Many obstacles remain before NFL returns to Los Angeles


The Jacksonville Jaguars made two blockbuster announcements in rapid-fire succession this week:

Jack Del Rio is out as coach. Shahid Khan will be in as owner.

When you change the coach, you change the face of the franchise. But when you change the owner, that can mean a seismic shift — and a lot of people believe that move is the first big step toward the vacant Los Angeles market.


It makes sense on one level, with Jacksonville being the league’s fourth-smallest market, and L.A. being the nation’s second-largest market. The move seems like a no-brainer, especially because Jacksonville has long struggled to sell tickets. The team is averaging crowds of 62,000 this season, 26th in the league.

What’s more, Khan didn’t build his fortune by making dumb business moves. Of course he’s aware that L.A. has been without a franchise since 1995, and that competing groups are proposing “can’t-miss” mega-venues downtown and at Grand Crossing (City of Industry). Why wouldn’t he want to pack the moving vans and find the first onramp to Interstate 10?

Were the route to L.A. just a few MapQuest clicks away, however, a team would have been here by now, long before Wayne Weaver signed the papers to sell the team and teach Khan the secret handshake of NFL ownership.

But ignore the fact Weaver has repeatedly insisted the Jaguars will continue to try to make a go of it in Jacksonville — something Khan has echoed — and that Weaver had previously rebuffed suitors looking to relocate the franchise. It’s OK to dismiss those promises. Owners frequently say one thing and do another.

To believe the Jaguars are skipping town is to believe the league’s other 31 franchises — run by cutthroat businessmen — are ready to give Khan a clear path to the pot of gold, a locale that will essentially double the value of his team. (According to Forbes, Khan paid $760 million for the Jaguars. Various estimates project the value of an L.A. franchise to be about $1.5 billion.) The NFL also knows it cannot afford to fail again in L.A. It’s a big leap in logic to think that the league would hand that opportunity to its newest, least-experienced, and nowhere-near-richest team owner.

You’d better believe the league would slap a hefty relocation fee on any team whose value would take that kind of jump. Teams aren’t meant to be flipped like remodeled houses.


Don’t you think teams such as the Chargers, Rams, Raiders and Vikings might have something to say about the new guy strolling into L.A. and cutting a deal, especially when the looming threat of that market is their main leverage for getting stadium deals done in their current cities?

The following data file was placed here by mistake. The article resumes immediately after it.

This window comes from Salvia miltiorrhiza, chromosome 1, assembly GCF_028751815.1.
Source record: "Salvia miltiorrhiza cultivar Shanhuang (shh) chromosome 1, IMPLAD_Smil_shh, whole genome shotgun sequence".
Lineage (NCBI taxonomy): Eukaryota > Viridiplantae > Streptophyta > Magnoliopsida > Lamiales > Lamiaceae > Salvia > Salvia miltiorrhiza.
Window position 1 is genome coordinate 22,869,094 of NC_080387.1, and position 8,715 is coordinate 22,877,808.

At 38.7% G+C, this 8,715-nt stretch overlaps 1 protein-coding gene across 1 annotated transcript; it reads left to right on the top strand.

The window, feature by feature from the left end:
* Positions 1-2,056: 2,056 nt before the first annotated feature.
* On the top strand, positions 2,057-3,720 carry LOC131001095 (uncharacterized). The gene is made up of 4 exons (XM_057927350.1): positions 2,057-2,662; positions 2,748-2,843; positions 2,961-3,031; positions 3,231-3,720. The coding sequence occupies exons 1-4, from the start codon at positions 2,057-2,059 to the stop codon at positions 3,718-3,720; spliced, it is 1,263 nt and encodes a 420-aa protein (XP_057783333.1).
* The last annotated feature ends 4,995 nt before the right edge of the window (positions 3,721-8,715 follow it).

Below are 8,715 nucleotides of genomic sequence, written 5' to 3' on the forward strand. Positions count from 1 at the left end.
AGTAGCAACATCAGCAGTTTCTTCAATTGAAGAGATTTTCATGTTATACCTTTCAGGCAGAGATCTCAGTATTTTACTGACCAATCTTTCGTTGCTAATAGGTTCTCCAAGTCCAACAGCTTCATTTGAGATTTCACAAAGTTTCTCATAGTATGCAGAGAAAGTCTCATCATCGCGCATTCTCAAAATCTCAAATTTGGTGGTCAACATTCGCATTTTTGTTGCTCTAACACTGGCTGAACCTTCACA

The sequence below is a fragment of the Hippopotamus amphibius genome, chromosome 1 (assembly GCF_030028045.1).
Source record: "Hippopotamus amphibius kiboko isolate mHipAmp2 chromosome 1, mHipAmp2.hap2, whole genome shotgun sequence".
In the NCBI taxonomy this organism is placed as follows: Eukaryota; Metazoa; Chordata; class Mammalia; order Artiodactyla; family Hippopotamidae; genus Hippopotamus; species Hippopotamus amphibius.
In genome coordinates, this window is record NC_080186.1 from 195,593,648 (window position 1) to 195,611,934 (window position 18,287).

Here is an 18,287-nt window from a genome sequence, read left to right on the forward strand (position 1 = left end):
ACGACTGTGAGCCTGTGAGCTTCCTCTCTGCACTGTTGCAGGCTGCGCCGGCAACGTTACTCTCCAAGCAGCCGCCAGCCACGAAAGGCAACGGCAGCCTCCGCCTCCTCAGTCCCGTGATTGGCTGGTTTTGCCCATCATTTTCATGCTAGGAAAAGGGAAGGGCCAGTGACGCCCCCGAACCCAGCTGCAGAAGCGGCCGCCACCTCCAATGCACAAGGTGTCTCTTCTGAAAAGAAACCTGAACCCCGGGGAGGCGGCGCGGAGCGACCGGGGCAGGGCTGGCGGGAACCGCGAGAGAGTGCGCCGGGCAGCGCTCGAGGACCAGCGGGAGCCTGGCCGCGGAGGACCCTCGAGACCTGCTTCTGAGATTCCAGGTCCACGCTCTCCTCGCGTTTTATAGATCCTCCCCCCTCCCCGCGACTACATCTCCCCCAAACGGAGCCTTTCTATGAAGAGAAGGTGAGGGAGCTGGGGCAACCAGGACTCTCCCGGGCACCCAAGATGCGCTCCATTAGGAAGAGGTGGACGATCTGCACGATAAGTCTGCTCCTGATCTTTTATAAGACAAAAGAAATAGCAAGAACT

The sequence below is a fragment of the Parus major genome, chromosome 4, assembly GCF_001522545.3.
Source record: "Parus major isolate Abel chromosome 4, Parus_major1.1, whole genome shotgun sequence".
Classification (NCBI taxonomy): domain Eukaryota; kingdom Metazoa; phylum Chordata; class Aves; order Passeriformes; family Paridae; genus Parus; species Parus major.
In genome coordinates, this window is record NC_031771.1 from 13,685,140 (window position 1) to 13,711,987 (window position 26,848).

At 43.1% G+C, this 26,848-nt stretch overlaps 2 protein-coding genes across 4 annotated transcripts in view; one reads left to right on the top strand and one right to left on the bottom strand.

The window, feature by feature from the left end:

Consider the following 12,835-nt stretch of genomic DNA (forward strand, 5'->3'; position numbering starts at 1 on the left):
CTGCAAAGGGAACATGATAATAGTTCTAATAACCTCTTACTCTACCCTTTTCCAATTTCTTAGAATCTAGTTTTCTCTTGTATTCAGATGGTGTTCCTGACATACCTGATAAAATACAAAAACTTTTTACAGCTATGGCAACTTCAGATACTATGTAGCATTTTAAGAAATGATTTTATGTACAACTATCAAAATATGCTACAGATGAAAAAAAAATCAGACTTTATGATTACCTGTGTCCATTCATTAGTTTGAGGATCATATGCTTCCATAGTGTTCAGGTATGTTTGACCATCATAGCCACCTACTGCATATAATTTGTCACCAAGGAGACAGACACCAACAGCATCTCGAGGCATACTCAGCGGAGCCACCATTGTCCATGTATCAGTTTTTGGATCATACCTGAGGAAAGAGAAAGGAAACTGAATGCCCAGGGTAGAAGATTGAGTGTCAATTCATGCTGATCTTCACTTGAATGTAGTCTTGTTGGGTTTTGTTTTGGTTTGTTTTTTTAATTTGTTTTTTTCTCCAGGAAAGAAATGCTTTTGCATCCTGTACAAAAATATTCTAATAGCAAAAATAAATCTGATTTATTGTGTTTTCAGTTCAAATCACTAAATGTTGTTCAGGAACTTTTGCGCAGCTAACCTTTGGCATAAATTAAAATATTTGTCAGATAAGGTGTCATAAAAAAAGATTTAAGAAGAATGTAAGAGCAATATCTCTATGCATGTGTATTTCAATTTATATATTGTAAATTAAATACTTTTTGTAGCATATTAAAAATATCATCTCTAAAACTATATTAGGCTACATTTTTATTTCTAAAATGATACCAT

Is Chargers owner Dean Spanos, who has spent the better part of 10 years trying to get a new stadium in San Diego, going to passively allow someone to slip into his team’s secondary market without lining up votes to block it? In the NFL, you need 24 votes — a three-quarters majority of owners — to get the league’s blessing for a relocation. And you need the support of the league to finance a stadium.

The Jaguars also have a stadium lease that runs through 2029. There are ways to get out of it, but it would be costly for the team to buy its way out, and a tangled mess if it tries to go through the courts.

But set all of that aside. Say Khan — or an owner of another franchise — is hellbent on getting to L.A., and willing to take on the headache, expense and risk of such a move. Hey, at some point an NFL owner will do just that.

Then which deal is he going to take, downtown or Grand Crossing?

So far, there are no takers for either. That’s not to say those deals can’t be tweaked and sweetened. Both Tim Leiweke (point man for AEG’s Philip Anschutz) and Ed Roski (backing the Grand Crossing proposal) have shown a willingness to move off their original positions to get deals done.

AEG struck agreements with the city and state, but only by first softening its original proposals. Roski, too, has changed his deal to make it more team-friendly.

Still, neither deal works for the NFL in its current configuration.

If the teams that have talked to AEG are to be believed, Anschutz wants to acquire half a franchise at half-price, seeing as he’ll be financing a stadium that costs north of $1 billion. No owner wants to sell a big chunk of his team at a deep discount, and the league doesn’t want that either — even if it comes with the big valuation bump of moving to L.A.

Say Khan sold half of the Jaguars for $200 million, and the franchise moved and grew in value to $1.5 billion. In round numbers, his half would be worth $750 million — less than what he’s going to pay for the whole team. Of course, there’s the inherent value of being in a dazzling new L.A. stadium, and the potential for further growth, etc. But there’s very real risk.

Now, look at the Grand Crossing deal. Roski is willing to hand over 600 acres of land, almost a rectangular mile, to an owner who builds the stadium he’s proposing. What’s more, Roski would be willing to buy a piece of the team at market value.

That said, the owner would have to finance the stadium himself. Who is willing to do that? Nobody’s lining up to do that deal so far. And there’s a lot of risk to spending that much money for a venue that’s only guaranteed to be used 10 times a year. Sure, it could play host to other events. But AEG is in the event-hosting/venue business, and it would have extra incentive to lure any major L.A.-area event to one of its properties (Staples Center, L.A. Live, Home Depot Center), not a new stadium in Industry.

All this doesn’t mean there will never be an L.A. deal to be had. It doesn’t mean the situation can’t change, or that a middle ground can’t be found. What it means is the L.A. picture is still murky.

And that Khan’s promise to stick around in Jacksonville doesn’t sound so crazy after all … at least for a while.